Open the Aesthetic web app Screenshot of Aesthetic web app

About the Project

Screenshot of a rough draft of RadGrid
Rough draft of Aesthetic

Aesthetic is an interactive, distorting grid that can be customized and shared with others. My original intention with this project was to make an interesting visual feature for the homepage of my website without using any other libraries than those provided by the browser. Once I was finished making the distorting grid part of Aesthetic (essentially a grid that distorted randomly over time), I decided to make it standalone with an interface for changing grid settings with intentions of submitting it to Chrome Experiments (how Experiements with Google). I made it a little more customizable and, most importantly, added some sassy phrases to overlay the grid.

Giving it an Interface

Screenshot of a rough draft of RadGrid
The interface is a throwback to Windows 95

I took static values within my code and assigned them to properties that were attached to controls in a JavaScript library called dat.GUI. I was then able to test my experiment and various features that I added to it. As I kept testing my web app on desktop and mobile (touchscreen input was a hassle), I began to realize the limitations of dat.GUI, especially on mobile devices. While it works on mobile, it was obviously not designed for it. This led me to create my own dat.GUI replacement that used new HTML5 controls.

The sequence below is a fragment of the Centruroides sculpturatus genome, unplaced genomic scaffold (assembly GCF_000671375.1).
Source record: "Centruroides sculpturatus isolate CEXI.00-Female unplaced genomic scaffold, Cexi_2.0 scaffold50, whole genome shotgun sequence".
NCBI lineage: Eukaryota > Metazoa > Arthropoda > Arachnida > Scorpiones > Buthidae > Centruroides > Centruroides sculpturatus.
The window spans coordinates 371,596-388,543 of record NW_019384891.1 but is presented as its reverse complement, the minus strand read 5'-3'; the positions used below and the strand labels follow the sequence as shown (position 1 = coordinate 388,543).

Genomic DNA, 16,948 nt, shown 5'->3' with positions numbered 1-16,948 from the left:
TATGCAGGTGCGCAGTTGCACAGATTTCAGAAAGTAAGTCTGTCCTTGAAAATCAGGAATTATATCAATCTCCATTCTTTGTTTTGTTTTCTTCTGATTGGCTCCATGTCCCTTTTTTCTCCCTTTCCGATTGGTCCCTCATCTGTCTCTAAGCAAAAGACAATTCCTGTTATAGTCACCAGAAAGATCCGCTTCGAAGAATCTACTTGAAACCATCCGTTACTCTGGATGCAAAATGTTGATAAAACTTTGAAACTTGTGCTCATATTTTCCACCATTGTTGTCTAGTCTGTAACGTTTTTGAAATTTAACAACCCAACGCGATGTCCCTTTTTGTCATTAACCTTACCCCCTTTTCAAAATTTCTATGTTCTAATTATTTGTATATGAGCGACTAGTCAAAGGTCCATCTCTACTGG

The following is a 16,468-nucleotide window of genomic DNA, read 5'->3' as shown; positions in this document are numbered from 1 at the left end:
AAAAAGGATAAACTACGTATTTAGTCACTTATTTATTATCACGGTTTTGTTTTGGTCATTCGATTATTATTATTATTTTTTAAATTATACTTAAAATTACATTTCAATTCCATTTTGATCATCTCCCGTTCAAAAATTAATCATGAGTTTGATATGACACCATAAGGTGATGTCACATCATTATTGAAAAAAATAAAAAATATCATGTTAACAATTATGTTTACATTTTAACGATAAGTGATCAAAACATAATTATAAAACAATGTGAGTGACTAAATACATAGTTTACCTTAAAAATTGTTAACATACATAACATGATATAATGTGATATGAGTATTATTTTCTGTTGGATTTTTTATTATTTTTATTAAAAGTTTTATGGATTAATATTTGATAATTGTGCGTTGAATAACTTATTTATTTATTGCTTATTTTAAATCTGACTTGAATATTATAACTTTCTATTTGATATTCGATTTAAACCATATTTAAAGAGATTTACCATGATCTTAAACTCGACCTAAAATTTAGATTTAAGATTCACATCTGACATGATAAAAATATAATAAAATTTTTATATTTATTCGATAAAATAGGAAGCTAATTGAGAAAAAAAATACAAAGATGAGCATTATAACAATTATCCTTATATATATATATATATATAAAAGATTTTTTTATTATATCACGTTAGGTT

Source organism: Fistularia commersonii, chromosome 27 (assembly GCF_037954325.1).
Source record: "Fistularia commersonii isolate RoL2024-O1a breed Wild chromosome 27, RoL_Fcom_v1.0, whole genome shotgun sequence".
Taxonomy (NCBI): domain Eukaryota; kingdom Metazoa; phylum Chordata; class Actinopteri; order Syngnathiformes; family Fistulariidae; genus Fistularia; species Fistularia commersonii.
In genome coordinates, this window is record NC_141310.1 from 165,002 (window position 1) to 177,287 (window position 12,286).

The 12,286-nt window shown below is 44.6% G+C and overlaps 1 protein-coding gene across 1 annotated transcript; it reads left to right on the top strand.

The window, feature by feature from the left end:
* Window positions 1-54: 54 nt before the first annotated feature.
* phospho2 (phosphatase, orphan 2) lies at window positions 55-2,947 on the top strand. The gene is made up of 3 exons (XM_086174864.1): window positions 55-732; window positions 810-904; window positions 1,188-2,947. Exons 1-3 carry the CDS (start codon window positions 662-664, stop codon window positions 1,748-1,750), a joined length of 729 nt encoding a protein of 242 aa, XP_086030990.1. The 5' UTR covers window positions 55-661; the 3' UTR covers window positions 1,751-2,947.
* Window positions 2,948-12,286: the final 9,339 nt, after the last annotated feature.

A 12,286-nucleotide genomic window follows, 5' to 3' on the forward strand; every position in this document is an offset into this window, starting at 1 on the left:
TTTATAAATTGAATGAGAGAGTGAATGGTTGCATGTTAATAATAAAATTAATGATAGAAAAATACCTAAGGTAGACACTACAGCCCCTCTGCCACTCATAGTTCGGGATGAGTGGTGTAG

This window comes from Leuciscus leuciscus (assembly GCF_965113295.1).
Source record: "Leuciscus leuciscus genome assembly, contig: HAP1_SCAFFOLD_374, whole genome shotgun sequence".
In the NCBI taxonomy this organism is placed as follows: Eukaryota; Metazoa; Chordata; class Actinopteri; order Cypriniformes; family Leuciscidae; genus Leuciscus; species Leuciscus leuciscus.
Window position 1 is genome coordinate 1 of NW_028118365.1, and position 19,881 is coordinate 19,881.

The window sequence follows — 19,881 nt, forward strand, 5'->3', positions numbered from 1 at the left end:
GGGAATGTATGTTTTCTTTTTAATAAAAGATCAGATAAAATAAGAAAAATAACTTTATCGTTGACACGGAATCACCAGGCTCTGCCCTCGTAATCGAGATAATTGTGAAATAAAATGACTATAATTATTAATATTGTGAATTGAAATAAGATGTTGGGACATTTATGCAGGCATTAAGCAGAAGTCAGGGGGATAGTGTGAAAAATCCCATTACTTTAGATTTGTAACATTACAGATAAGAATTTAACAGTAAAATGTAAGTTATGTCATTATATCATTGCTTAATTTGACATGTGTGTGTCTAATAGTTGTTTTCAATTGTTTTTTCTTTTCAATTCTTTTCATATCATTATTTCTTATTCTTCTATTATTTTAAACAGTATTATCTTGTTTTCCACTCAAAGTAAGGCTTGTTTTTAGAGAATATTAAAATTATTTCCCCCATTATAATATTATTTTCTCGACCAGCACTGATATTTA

This new interface that I made worked out nicely and allowed me to customize it further. I decided to go for a 90's aesthetic, with an interface resembling Windows 95. The new interface actually took almost as long to make as the distorting grid. The interface itself was easy but the sharing feature was a bit more complicated than anticipated.

Sharing with Others

There are many properties in the distorting grid that can be changed so in order to generate a URL that could be shared with others, I would have to compress these properties to a short string. The string turned out longer than I hoped it would since I decided not to use a database for storing longer URLs. Since this is just a small project for fun, I decided not to add a database to the project but I now know in the future to do so. While creating the custom URLs was not complicated, I did have to create separate encoding and decoding functions for the string. Overall, adding the ability to share yours creation with others took almost as much time as creating the distorting grid app itself.

A Chrome Experiment

Screenshot of Aesthetic on
Aesthetic is on Chrome Experiments

Once I finished my Aesthetic project, I decided to post it to Chrome Experiments where it stayed on the front page for about six months and has attracted around 60,000 visitors (and still counting). It remains on Experiments with Google, if you'd like to check it out!